At the register, the contents of a customer's shopping cart are recorded and stored in a computer, giving the retailer a profile of the customer's purchases as well as help with inventory control, product placement and other strategic decisions. Photo Credit: JACOB LANGSTON/ORLANDO SENTINEL
If one stops to consider just how much information is floating around out there about themselves, one must get to the point that a modification in behavior is the only way to limit or protect ones identity information.
Truthfully, the Federal Government's NSA eavesdropping/wiretapping effort has nothing on you compared to the broader databases housed at retailing establishments.
This from the Orlando Sentinel -
Retailers gather data the same way spies do
'Data mining' provides valuable clues to customers' spending habits.
Chris Cobbs Sentinel Staff Writer Posted May 22, 2006
Using powerful search tools, computers can now sift through millions of electronic records to study patterns of behavior that could uncover terrorist plots -- or boost sales at the supermarket or drugstore.
"Data mining," as it's called, may have been used by the National Security Agency on millions of Americans' phone records in a quest to find planned acts of terrorism. Congress has expressed concern that such a secret data-gathering project, disclosed this month by USA Today, may violate citizens' privacy rights and civil liberties.
But the same methods are also widely used by retailers, who assemble computerized collections of customers' purchases along with their names, addresses, income levels and other tidbits, giving businesses clues to people's buying habits on a giant scale.
Although some experts contend that such data mining may be an invasion of privacy, others say it's actually more about spending than spying.
"They have no interest in doing anything malicious with the data, because their interest is economic," he said. "They don't want to harm you -- they want you to come back to them and shop."
A common way to accumulate information is through discount or loyalty cards. When the card is used at the checkout register, details of what's in the customer's shopping cart are recorded and stored in a computer, giving the retailer a purchase profile of the customer as well as help with inventory control, product placement and other strategic decisions.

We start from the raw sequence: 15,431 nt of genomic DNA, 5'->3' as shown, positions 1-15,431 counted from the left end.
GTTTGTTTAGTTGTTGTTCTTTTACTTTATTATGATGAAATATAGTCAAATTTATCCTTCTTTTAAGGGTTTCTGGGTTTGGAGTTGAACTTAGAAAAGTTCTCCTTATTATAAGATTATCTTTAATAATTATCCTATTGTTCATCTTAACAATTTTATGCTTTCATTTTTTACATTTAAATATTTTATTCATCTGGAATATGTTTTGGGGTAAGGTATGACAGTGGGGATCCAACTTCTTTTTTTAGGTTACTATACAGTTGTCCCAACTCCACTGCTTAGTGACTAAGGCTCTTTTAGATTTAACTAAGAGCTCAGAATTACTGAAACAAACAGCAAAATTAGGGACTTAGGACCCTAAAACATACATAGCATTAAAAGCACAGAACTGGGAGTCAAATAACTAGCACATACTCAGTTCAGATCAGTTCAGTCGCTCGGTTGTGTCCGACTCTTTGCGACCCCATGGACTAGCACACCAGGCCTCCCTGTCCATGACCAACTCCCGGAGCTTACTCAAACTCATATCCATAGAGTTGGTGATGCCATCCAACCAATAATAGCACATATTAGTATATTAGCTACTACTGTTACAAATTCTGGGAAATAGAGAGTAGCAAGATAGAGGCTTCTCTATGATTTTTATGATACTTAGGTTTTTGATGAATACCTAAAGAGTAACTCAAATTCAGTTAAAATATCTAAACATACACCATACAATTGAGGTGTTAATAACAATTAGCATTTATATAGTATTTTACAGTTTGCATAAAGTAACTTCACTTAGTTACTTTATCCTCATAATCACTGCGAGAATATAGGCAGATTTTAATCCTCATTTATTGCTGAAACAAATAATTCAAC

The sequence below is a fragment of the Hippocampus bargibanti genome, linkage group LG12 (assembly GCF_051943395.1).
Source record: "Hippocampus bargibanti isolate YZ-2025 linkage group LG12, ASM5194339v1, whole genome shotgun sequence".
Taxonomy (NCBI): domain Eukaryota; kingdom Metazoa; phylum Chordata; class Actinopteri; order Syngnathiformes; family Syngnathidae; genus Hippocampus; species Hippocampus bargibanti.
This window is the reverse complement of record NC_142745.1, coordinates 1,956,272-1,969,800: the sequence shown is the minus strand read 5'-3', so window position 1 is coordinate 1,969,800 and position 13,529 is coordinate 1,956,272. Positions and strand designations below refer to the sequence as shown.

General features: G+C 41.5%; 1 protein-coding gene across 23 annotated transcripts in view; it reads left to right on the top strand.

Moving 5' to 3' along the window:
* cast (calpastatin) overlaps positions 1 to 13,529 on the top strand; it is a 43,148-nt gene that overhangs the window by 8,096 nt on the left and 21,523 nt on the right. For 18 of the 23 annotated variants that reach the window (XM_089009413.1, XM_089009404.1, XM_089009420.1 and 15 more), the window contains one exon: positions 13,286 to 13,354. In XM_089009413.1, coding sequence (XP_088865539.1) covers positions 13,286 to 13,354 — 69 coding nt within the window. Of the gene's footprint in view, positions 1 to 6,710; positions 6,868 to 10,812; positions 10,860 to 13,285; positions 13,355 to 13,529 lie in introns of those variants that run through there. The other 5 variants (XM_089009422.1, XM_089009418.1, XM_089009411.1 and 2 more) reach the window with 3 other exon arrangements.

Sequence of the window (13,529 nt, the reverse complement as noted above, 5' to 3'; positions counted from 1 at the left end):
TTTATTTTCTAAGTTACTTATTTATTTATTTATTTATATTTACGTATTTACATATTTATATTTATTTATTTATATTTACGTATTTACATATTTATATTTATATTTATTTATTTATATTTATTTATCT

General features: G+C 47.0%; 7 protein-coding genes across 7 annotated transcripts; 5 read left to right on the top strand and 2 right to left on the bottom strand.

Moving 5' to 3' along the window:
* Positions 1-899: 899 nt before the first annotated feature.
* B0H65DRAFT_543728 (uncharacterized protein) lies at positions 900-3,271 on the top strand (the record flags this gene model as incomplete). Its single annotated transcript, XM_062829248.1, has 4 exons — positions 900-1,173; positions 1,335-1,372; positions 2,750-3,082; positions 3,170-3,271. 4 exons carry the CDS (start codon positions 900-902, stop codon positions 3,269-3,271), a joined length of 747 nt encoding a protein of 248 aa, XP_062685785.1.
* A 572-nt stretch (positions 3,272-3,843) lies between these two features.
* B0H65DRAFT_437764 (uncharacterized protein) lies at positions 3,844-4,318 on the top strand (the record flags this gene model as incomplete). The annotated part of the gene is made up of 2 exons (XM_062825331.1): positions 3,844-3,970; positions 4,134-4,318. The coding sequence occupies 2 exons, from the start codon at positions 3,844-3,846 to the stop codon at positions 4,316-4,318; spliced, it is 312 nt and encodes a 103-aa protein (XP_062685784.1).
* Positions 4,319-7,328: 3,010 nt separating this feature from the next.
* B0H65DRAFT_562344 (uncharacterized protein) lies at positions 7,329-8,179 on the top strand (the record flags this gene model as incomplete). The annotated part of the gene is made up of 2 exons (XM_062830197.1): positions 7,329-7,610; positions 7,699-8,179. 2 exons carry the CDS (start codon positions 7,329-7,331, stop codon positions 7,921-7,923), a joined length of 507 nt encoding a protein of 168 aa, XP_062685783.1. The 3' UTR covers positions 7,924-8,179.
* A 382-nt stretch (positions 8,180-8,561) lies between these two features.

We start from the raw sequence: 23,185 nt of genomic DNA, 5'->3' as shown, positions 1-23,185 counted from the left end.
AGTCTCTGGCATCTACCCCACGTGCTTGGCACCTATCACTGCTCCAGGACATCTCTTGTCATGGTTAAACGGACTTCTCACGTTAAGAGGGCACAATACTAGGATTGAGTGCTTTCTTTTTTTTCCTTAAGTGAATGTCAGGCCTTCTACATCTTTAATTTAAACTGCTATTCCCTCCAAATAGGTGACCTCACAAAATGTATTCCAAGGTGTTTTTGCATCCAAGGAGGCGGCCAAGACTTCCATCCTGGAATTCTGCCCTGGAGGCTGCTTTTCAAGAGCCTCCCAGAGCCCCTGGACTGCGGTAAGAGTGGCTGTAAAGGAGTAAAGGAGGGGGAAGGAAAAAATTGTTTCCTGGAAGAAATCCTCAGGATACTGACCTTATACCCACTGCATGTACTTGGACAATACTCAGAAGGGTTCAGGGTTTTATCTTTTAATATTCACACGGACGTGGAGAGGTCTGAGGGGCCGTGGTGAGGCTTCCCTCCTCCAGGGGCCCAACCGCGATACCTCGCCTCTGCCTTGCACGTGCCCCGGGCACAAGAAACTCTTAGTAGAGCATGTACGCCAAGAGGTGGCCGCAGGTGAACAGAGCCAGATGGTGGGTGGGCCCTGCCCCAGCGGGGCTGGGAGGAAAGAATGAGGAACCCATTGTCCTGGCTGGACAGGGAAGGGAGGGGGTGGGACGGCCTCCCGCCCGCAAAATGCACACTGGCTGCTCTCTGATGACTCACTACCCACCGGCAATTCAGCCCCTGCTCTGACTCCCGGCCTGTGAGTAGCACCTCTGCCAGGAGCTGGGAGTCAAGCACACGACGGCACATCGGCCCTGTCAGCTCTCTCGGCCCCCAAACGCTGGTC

The benefits to shoppers include targeted coupons for favorite products and in-store credits based on a percentage of purchases made the previous quarter.
Among grocery chains, there is a split among Publix Super Markets and Albertsons on the use of the discount cards, a key element in data mining.
Publix tried them in the early 1990s but doesn't use them now because of concerns about privacy, spokesman Dwaine Stevens said.
"The privacy of our customers' shopping is a priority," he said. "We don't track individual buying habits. Information about individuals is not in our archives."
Publix doesn't need information obtained from a shopping database to track its inventory, Stevens added.
Albertsons also puts a premium on privacy but says customers like the discounts they receive from the company's "targeted marketing" program, spokesman Shane McEntarffer said.
Newspapers such as the Orlando Sentinel use data mining to help tailor their marketing efforts as they seek to increase subscribers, said Ashley Allen, spokeswoman for Orlando Sentinel Communications, which publishes the newspaper.
Consumer advocates and privacy-rights groups raise concerns about the security of such shopping data, noting that the average American appears in as many as 50 commercial databases.
"All this personal information is a hot commodity that businesses are collecting, using and sharing," said Brad Ashwell, consumer and democracy advocate for Florida PIRG (Public Interest Research Group).
"The more information that's compiled, the easier it is for others to find, which contributes to ID theft. We want to see regulations and hard consequences."
"In the private sector, it's driven by marketing, while in national security, the search is for dangerous individuals," he said. "But the larger issue is how much data is collected and how long it's stored. Consider that Google stores every search query that's ever been typed, and you get a feel for it."
However, those fears are unfounded, said Britt Beemer, the Orlando-based chairman of America's Research Group, a consumer-behavior research company.
"I work for some of the biggest Fortune 500 companies, and none of them rent or share information about customers," he said. "All the people in the consumer-interest groups see a bogeyman behind every tree."
To scan, or not to scan - that really IS the question!
Post republished at Symblogogy, the automatic identification & data capture weblog for all things AIDC.